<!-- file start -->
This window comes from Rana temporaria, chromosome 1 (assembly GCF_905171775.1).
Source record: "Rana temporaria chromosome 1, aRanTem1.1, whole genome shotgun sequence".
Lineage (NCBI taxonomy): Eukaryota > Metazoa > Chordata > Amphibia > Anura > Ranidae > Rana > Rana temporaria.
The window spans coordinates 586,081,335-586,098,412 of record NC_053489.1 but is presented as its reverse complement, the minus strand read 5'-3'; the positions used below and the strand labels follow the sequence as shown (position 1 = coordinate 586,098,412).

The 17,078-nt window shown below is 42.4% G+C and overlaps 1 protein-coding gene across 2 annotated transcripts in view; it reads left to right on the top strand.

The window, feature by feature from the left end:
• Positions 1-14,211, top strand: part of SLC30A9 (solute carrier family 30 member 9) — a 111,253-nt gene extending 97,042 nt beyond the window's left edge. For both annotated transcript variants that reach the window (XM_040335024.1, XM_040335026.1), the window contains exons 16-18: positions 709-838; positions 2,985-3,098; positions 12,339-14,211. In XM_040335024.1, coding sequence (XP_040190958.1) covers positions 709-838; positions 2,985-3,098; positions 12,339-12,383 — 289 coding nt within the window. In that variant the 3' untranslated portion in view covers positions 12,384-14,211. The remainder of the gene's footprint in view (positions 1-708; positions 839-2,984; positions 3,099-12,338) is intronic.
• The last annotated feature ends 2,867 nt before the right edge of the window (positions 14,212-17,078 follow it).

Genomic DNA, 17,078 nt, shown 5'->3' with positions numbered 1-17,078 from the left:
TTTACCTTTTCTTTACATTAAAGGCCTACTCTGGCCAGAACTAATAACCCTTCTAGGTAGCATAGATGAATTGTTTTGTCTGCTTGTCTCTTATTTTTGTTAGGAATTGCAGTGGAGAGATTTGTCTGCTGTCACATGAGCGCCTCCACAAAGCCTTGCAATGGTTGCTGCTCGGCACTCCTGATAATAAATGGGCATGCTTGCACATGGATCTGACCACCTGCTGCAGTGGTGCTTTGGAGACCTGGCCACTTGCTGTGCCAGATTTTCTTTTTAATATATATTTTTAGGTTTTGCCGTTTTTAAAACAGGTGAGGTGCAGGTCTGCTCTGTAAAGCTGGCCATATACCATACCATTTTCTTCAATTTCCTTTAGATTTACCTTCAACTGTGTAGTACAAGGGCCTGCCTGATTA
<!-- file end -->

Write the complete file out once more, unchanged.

This window comes from Rana temporaria, chromosome 1 (assembly GCF_905171775.1).
Source record: "Rana temporaria chromosome 1, aRanTem1.1, whole genome shotgun sequence".
Lineage (NCBI taxonomy): Eukaryota > Metazoa > Chordata > Amphibia > Anura > Ranidae > Rana > Rana temporaria.
The window spans coordinates 586,081,335-586,098,412 of record NC_053489.1 but is presented as its reverse complement, the minus strand read 5'-3'; the positions used below and the strand labels follow the sequence as shown (position 1 = coordinate 586,098,412).

The 17,078-nt window shown below is 42.4% G+C and overlaps 1 protein-coding gene across 2 annotated transcripts in view; it reads left to right on the top strand.

The window, feature by feature from the left end:
• Positions 1-14,211, top strand: part of SLC30A9 (solute carrier family 30 member 9) — a 111,253-nt gene extending 97,042 nt beyond the window's left edge. For both annotated transcript variants that reach the window (XM_040335024.1, XM_040335026.1), the window contains exons 16-18: positions 709-838; positions 2,985-3,098; positions 12,339-14,211. In XM_040335024.1, coding sequence (XP_040190958.1) covers positions 709-838; positions 2,985-3,098; positions 12,339-12,383 — 289 coding nt within the window. In that variant the 3' untranslated portion in view covers positions 12,384-14,211. The remainder of the gene's footprint in view (positions 1-708; positions 839-2,984; positions 3,099-12,338) is intronic.
• The last annotated feature ends 2,867 nt before the right edge of the window (positions 14,212-17,078 follow it).

Genomic DNA, 17,078 nt, shown 5'->3' with positions numbered 1-17,078 from the left:
TTTACCTTTTCTTTACATTAAAGGCCTACTCTGGCCAGAACTAATAACCCTTCTAGGTAGCATAGATGAATTGTTTTGTCTGCTTGTCTCTTATTTTTGTTAGGAATTGCAGTGGAGAGATTTGTCTGCTGTCACATGAGCGCCTCCACAAAGCCTTGCAATGGTTGCTGCTCGGCACTCCTGATAATAAATGGGCATGCTTGCACATGGATCTGACCACCTGCTGCAGTGGTGCTTTGGAGACCTGGCCACTTGCTGTGCCAGATTTTCTTTTTAATATATATTTTTAGGTTTTGCCGTTTTTAAAACAGGTGAGGTGCAGGTCTGCTCTGTAAAGCTGGCCATATACCATACCATTTTCTTCAATTTCCTTTAGATTTACCTTCAACTGTGTAGTACAAGGGCCTGCCTGATTA